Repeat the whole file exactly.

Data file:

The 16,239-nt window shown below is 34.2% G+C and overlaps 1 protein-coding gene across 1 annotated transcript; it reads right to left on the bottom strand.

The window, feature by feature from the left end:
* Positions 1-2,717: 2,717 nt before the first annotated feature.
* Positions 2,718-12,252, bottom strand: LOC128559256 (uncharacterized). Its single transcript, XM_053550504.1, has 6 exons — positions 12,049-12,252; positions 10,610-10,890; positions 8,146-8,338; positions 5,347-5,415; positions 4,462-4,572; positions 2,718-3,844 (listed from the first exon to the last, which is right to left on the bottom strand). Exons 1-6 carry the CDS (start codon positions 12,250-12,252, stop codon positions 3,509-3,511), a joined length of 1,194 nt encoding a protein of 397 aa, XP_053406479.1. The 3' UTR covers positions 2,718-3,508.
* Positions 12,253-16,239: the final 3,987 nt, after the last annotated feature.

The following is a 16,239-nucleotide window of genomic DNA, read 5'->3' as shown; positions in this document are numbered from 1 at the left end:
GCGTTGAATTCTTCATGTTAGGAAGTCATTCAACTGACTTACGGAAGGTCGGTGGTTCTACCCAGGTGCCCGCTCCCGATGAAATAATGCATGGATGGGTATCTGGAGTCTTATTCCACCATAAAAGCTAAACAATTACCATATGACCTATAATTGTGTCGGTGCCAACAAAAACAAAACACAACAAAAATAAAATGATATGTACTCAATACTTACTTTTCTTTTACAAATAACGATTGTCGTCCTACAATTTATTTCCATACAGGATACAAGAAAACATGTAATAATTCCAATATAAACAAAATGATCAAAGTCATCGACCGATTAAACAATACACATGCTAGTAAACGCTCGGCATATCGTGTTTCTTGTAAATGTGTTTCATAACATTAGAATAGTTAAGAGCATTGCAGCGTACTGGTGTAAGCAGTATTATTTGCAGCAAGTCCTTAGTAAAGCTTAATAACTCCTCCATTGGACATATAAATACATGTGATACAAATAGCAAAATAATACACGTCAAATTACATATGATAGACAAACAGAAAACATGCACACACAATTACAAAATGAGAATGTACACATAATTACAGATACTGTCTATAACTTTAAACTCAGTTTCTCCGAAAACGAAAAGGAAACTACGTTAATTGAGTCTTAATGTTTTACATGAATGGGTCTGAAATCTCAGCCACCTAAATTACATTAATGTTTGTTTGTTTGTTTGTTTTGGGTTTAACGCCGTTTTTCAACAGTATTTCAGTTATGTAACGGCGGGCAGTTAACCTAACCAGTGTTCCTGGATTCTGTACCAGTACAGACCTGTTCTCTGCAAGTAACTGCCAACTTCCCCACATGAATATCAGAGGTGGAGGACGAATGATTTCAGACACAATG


The 16,239-nt window shown below is 34.2% G+C and overlaps 1 protein-coding gene across 1 annotated transcript; it reads right to left on the bottom strand.

The window, feature by feature from the left end:
* Positions 1-2,717: 2,717 nt before the first annotated feature.
* Positions 2,718-12,252, bottom strand: LOC128559256 (uncharacterized). Its single transcript, XM_053550504.1, has 6 exons — positions 12,049-12,252; positions 10,610-10,890; positions 8,146-8,338; positions 5,347-5,415; positions 4,462-4,572; positions 2,718-3,844 (listed from the first exon to the last, which is right to left on the bottom strand). Exons 1-6 carry the CDS (start codon positions 12,250-12,252, stop codon positions 3,509-3,511), a joined length of 1,194 nt encoding a protein of 397 aa, XP_053406479.1. The 3' UTR covers positions 2,718-3,508.
* Positions 12,253-16,239: the final 3,987 nt, after the last annotated feature.

The following is a 16,239-nucleotide window of genomic DNA, read 5'->3' as shown; positions in this document are numbered from 1 at the left end:
GCGTTGAATTCTTCATGTTAGGAAGTCATTCAACTGACTTACGGAAGGTCGGTGGTTCTACCCAGGTGCCCGCTCCCGATGAAATAATGCATGGATGGGTATCTGGAGTCTTATTCCACCATAAAAGCTAAACAATTACCATATGACCTATAATTGTGTCGGTGCCAACAAAAACAAAACACAACAAAAATAAAATGATATGTACTCAATACTTACTTTTCTTTTACAAATAACGATTGTCGTCCTACAATTTATTTCCATACAGGATACAAGAAAACATGTAATAATTCCAATATAAACAAAATGATCAAAGTCATCGACCGATTAAACAATACACATGCTAGTAAACGCTCGGCATATCGTGTTTCTTGTAAATGTGTTTCATAACATTAGAATAGTTAAGAGCATTGCAGCGTACTGGTGTAAGCAGTATTATTTGCAGCAAGTCCTTAGTAAAGCTTAATAACTCCTCCATTGGACATATAAATACATGTGATACAAATAGCAAAATAATACACGTCAAATTACATATGATAGACAAACAGAAAACATGCACACACAATTACAAAATGAGAATGTACACATAATTACAGATACTGTCTATAACTTTAAACTCAGTTTCTCCGAAAACGAAAAGGAAACTACGTTAATTGAGTCTTAATGTTTTACATGAATGGGTCTGAAATCTCAGCCACCTAAATTACATTAATGTTTGTTTGTTTGTTTGTTTTGGGTTTAACGCCGTTTTTCAACAGTATTTCAGTTATGTAACGGCGGGCAGTTAACCTAACCAGTGTTCCTGGATTCTGTACCAGTACAGACCTGTTCTCTGCAAGTAACTGCCAACTTCCCCACATGAATATCAGAGGTGGAGGACGAATGATTTCAGACACAATG